Two new drugs in clinical trials are extending survival for women with metastatic HER2-positive breast cancer that had progressed with previous treatment. One of the drugs was effective for brain metastasis, which is particularly difficult to treat. Results from both studies were reported in the New England Journal of Medicine.  

The HER2CLIMB trial randomized 612 patients to receive either the investigational drug (tucatinib) plus capecitabine and trastuzumab or a placebo and the capecitabine-trastuzumab combination. Progression-free survival was 7.8 months in the tucatinib group compared to 5.6 months in the placebo group. Additionally, tumors shrunk in 41% of women in the tucatinib group versus 23% of the placebo group, and at two years, 45% of women receiving tucatinib were still alive compared to 27% receiving placebo. Notably, 25% of those with brain metastasis in the tucatinib group were alive with no disease progression at one year, compared to 0% in the placebo group.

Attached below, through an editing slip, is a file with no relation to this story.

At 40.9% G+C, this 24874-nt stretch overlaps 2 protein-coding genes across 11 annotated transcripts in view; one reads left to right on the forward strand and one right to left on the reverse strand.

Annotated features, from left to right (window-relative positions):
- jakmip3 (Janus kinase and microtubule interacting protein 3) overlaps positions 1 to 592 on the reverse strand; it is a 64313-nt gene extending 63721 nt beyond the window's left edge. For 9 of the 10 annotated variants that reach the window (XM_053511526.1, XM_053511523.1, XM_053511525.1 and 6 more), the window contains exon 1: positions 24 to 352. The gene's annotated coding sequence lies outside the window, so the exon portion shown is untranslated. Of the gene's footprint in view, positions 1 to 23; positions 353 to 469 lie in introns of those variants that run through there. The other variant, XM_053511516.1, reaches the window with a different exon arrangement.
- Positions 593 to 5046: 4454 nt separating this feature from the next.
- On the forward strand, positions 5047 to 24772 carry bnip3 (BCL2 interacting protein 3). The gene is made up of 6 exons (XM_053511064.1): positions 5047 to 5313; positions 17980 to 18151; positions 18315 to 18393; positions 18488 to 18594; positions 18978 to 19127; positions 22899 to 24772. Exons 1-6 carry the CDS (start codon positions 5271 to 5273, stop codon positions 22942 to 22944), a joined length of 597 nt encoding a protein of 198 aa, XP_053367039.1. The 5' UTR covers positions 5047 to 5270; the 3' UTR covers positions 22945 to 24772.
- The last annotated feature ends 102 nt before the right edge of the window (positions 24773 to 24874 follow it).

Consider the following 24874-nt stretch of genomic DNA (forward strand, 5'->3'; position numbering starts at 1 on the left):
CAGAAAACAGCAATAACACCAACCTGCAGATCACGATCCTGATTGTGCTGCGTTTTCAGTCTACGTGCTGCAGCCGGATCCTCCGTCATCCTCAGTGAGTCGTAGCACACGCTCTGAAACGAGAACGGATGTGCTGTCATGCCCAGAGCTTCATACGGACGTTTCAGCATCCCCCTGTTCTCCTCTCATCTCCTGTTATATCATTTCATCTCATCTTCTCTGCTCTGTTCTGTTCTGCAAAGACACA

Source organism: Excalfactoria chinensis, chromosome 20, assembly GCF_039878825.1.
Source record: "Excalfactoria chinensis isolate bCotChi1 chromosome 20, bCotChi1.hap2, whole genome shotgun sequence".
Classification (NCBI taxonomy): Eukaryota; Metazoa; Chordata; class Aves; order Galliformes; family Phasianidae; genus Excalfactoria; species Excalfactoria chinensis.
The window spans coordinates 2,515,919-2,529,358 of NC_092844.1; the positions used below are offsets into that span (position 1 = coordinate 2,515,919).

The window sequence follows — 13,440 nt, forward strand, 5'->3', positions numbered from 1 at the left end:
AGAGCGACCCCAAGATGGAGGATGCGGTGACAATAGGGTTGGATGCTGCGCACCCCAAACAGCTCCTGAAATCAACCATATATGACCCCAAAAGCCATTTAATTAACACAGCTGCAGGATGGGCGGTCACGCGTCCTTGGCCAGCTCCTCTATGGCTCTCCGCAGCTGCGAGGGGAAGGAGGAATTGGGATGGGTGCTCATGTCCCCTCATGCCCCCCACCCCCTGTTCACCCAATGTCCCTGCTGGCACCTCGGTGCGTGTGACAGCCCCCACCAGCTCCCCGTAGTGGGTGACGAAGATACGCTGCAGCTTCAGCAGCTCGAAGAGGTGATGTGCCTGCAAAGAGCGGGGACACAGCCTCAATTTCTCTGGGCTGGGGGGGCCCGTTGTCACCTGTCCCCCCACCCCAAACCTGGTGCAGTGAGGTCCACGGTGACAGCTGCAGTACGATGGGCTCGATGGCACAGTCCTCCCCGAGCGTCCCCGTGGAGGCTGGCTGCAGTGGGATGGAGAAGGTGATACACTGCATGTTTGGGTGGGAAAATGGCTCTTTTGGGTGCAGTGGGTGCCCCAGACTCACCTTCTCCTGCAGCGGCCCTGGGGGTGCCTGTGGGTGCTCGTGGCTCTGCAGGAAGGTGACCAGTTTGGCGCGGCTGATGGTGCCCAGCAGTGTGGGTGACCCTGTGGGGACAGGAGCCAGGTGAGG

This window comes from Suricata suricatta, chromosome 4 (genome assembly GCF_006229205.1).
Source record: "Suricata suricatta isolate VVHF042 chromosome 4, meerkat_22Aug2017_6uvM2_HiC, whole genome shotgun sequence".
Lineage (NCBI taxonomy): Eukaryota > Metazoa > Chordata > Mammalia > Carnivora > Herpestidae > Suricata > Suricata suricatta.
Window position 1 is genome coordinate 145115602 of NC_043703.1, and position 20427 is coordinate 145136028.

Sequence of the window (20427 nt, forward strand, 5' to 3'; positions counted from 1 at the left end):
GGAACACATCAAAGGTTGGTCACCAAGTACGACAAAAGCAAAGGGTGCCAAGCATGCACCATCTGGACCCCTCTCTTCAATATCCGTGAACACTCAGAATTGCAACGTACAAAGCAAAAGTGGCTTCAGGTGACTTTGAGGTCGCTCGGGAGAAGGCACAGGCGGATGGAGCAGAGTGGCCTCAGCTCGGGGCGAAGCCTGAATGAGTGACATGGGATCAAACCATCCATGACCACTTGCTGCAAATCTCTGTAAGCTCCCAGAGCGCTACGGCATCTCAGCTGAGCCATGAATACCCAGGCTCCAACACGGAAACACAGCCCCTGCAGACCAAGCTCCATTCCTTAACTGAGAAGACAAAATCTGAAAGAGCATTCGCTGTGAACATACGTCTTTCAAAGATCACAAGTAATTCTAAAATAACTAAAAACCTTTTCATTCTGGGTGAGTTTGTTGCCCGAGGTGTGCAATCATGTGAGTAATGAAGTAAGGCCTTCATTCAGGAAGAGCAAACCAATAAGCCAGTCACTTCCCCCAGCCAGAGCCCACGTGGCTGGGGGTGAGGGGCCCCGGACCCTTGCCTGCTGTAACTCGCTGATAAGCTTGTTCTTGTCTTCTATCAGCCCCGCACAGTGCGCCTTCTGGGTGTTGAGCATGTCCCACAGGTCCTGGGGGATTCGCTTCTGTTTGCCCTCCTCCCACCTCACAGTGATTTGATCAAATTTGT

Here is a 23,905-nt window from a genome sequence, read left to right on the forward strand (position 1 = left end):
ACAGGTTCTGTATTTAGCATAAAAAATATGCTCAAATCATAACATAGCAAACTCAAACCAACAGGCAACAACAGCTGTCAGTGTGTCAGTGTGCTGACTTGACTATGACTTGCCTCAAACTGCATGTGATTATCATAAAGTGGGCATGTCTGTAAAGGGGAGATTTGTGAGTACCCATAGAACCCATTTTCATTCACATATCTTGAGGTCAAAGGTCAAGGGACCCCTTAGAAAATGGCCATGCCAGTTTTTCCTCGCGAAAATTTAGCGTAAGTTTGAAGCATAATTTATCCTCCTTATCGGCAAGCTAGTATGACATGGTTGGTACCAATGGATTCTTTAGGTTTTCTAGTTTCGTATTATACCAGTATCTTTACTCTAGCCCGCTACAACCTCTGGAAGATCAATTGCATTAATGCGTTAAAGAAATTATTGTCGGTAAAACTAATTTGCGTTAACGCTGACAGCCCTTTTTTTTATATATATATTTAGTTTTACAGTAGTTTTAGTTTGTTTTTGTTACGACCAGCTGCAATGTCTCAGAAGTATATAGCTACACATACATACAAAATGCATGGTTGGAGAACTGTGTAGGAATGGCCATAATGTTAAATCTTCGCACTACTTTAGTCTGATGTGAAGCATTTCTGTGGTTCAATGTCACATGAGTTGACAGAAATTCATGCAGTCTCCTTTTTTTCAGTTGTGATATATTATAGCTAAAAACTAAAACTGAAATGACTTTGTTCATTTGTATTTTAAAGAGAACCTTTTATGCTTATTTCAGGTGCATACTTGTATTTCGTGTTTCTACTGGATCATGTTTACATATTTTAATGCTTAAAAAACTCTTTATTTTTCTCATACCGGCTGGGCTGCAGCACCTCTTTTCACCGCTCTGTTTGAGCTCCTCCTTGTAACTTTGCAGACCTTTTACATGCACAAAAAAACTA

In the DESTINY-Breast 01 trial, all 184 participants received trastuzumab deruxtecan, an antibody-drug conjugate that chemically combines a monoclonal antibody with a cancer-killing agent. All showed some reduction in tumor size, with 61% experiencing substantial reductions and several achieving a complete response. Based on the findings, the U.S. Food and Drug Administration granted trastuzumab deruxtecan accelerated approval in December 2019. Although most of the treatment-related side effects were mild, the approval indicated a special warning for clinicians about increased risk of interstitial lung disease, which resulted in 15% of the trial participants discontinuing treatment. Four patients died from the lung disease.